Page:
who ever said that feelings don’t count? what world do you live in where it’s okay for a writer to “hurt” an entire group of people’s “feelings,” even for an instant, much less as part of what amounts to a decades or centuries-long national campaign?

    what kind of a person are you, that you feel that this is okay?

  37. Jace says

    Your first two examples, why yes, you could certainly reduce them to that. Of course, when someone says something like that in a certain real-life situation, there may be a strong implication of physical violence, which is simply not present in a written story.

    “systematic emotional abuse of a child” isn’t really reducible that way because the main import of that isn’t the hurt feelings, it’s the breakdown of the basic family unit and the real negative implications of that. The reaction to such emotional abuse lessens as the child grows older and grows up not because their feelings are less hurt, but because the actual real side-effects of that abuse lessen as the child grows up into an adult.

    The next two examples, again, yes, they do reduce to that. Sexual harassment is different because it occurs in the workplace, and is thus subject to government regulations.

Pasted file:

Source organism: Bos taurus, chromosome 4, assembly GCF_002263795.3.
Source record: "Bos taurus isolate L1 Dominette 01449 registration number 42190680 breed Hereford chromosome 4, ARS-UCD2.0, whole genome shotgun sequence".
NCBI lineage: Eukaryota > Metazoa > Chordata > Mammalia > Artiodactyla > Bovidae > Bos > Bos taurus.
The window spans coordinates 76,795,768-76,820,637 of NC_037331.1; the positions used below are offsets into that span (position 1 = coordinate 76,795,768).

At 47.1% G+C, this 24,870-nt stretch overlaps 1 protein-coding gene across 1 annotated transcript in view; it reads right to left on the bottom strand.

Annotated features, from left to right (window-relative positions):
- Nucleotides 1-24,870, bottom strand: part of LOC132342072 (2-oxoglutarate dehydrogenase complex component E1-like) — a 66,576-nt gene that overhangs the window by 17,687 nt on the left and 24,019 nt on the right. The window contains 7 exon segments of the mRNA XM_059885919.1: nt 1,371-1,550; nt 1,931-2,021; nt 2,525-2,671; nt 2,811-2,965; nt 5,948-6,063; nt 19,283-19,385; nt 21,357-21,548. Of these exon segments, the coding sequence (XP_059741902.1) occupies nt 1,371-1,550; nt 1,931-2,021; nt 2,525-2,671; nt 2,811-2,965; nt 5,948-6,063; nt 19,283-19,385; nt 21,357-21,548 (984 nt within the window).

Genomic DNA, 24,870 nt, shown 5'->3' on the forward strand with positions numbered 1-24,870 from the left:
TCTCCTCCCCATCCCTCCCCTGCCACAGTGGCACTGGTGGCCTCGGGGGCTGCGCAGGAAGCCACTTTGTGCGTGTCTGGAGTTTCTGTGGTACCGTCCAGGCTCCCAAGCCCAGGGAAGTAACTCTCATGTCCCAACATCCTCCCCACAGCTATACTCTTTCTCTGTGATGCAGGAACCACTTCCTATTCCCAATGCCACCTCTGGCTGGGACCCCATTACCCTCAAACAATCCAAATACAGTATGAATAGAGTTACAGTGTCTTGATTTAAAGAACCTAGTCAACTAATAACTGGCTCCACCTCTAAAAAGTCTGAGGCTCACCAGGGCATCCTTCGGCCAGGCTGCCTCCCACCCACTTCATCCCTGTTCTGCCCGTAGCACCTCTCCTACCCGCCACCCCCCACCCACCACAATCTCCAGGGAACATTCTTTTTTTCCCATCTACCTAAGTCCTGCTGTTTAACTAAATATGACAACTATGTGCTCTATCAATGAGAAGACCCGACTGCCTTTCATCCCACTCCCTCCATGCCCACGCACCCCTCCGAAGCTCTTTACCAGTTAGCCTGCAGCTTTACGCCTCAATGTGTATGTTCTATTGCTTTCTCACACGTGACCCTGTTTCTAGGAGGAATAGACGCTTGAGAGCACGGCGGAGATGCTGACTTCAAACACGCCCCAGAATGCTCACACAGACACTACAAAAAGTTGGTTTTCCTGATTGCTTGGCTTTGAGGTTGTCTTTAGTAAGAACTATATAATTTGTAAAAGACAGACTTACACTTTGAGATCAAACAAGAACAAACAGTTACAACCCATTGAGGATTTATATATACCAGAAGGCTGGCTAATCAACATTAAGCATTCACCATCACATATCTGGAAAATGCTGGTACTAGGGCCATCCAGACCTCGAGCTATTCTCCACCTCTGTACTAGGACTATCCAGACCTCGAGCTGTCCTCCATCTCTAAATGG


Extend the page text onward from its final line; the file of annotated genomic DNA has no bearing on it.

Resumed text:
“who ever said that feelings don’t count?”

    Uh, they certainly don’t count enough for someone not to write something that they would have otherwise.

    “what world do you live in where it’s okay for a writer to “hurt” an entire group of people’s “feelings,” even for an instant,”

    The real one, where the First Amendment isn’t just a part of the law of the land, but a damn good idea to boot. You write the best story you can, and if that means someone, somewhere, taking offense at some part of it, screw it. People can potentially take offense at everything, but we don’t, and shouldn’t, stop writing because of that.

    “much less as part of what amounts to a decades or centuries-long national campaign?”

    See, it doesn’t amount to that at all. There’s slavery, Jim Crow laws, and then there’s writing a story. One of these things, is not like the other, one of these things just doesn’t belong.

    “what kind of a person are you, that you feel that this is okay?”

    Someone who doesn’t give in to knee-jerk reactionary political correctness at the price of originality and telling a good story.